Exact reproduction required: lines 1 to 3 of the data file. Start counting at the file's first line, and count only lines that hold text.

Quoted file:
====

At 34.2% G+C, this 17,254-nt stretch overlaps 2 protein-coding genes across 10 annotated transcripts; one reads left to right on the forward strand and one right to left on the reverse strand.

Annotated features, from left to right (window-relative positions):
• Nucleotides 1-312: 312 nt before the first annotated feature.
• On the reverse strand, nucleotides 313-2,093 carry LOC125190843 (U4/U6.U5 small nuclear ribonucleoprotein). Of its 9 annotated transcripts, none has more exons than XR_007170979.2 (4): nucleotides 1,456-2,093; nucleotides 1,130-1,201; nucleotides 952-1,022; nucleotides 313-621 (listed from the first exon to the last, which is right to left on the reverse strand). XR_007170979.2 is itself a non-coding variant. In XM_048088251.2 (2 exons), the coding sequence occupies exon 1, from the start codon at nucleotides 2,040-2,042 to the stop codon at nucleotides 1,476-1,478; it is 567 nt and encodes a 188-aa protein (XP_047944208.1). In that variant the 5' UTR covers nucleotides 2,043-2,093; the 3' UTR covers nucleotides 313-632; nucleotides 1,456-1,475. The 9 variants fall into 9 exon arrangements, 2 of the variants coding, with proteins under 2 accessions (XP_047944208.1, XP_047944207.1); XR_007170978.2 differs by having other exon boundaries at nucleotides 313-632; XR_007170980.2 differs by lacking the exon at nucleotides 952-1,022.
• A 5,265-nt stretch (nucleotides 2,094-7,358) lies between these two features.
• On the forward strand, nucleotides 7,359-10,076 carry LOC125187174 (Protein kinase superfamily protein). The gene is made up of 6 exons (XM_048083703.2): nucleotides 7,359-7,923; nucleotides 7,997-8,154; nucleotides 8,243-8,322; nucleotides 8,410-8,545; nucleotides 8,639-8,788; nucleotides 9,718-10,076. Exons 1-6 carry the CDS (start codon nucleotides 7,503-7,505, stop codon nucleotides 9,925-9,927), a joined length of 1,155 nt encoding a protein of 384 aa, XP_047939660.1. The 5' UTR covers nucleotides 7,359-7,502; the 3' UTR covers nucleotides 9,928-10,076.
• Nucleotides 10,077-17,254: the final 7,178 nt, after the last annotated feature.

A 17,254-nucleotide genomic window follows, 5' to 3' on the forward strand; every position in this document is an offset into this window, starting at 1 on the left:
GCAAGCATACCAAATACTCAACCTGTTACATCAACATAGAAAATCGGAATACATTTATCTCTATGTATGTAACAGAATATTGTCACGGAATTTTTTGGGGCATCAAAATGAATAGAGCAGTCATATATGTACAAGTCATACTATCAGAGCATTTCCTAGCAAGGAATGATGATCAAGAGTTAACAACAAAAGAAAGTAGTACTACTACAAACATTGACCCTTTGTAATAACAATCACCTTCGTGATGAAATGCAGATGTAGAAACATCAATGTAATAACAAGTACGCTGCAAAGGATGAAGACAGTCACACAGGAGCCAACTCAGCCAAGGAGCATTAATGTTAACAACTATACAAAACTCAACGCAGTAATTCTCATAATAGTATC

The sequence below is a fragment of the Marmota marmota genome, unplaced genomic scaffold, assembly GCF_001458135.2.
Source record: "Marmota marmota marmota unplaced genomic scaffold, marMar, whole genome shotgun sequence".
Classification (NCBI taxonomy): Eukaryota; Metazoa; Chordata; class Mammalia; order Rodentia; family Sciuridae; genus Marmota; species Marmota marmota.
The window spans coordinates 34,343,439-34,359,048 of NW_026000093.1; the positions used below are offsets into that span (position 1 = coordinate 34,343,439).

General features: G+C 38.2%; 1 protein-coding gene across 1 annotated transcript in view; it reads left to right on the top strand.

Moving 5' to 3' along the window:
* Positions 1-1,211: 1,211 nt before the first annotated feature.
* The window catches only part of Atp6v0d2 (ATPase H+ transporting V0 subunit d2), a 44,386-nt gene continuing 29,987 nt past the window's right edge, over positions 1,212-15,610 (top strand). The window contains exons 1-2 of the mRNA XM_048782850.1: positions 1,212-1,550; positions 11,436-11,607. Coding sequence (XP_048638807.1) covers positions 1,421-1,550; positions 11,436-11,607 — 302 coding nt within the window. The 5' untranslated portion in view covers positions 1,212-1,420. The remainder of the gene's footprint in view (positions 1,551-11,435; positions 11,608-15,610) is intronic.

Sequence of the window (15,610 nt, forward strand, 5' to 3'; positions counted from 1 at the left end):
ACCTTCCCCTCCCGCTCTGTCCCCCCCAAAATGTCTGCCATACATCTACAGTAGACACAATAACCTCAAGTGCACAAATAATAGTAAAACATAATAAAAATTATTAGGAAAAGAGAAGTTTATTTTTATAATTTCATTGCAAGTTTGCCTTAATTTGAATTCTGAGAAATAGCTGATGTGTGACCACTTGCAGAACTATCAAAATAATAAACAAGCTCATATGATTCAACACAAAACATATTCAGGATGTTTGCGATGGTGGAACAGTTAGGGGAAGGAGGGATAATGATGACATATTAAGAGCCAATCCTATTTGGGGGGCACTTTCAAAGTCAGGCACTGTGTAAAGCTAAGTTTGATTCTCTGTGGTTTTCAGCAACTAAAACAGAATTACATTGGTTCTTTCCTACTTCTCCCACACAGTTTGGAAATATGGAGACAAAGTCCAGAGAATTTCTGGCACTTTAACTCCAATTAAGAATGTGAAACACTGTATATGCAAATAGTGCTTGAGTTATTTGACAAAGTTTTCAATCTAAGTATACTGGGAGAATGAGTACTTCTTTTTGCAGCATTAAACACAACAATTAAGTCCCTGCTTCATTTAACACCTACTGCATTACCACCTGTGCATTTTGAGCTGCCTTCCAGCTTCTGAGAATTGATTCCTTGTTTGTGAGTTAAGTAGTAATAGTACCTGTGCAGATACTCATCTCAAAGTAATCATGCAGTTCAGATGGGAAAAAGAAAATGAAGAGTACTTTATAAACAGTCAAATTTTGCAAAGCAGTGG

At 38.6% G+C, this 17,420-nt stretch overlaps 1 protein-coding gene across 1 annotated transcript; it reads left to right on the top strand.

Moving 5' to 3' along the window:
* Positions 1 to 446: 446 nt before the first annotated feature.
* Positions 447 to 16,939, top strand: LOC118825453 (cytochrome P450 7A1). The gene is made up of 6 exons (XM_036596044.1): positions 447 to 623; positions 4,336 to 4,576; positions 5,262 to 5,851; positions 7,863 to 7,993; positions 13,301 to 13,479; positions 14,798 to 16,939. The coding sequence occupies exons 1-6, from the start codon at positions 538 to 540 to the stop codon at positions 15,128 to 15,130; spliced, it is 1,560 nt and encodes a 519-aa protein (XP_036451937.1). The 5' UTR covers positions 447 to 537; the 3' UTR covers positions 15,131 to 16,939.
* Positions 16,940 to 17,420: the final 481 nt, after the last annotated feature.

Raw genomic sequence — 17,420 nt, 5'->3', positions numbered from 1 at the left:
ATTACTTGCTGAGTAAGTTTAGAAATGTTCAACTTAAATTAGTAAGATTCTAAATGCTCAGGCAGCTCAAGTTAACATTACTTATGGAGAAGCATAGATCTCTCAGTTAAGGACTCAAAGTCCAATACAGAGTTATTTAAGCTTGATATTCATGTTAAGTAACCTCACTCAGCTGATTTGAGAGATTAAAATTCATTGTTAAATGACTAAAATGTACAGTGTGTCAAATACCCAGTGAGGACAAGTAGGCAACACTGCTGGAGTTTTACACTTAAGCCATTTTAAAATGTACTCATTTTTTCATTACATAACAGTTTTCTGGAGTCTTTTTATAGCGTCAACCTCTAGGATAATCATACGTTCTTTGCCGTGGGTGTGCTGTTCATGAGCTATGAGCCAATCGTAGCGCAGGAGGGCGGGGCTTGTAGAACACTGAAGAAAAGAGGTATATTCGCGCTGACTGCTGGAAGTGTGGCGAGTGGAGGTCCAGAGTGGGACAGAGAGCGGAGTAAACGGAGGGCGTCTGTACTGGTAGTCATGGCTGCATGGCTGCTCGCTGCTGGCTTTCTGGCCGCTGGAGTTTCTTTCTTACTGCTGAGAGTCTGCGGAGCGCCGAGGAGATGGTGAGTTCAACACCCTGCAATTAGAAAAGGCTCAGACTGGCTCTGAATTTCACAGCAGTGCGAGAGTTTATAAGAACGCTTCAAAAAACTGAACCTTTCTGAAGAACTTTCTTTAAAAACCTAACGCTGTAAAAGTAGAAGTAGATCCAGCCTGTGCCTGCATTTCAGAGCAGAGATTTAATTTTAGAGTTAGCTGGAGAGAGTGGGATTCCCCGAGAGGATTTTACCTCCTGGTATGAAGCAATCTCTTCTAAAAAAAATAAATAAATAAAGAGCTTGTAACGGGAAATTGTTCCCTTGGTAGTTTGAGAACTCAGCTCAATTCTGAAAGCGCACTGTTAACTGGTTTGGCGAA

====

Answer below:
At 34.2% G+C, this 17,254-nt stretch overlaps 2 protein-coding genes across 10 annotated transcripts; one reads left to right on the forward strand and one right to left on the reverse strand.

Annotated features, from left to right (window-relative positions):
• Nucleotides 1-312: 312 nt before the first annotated feature.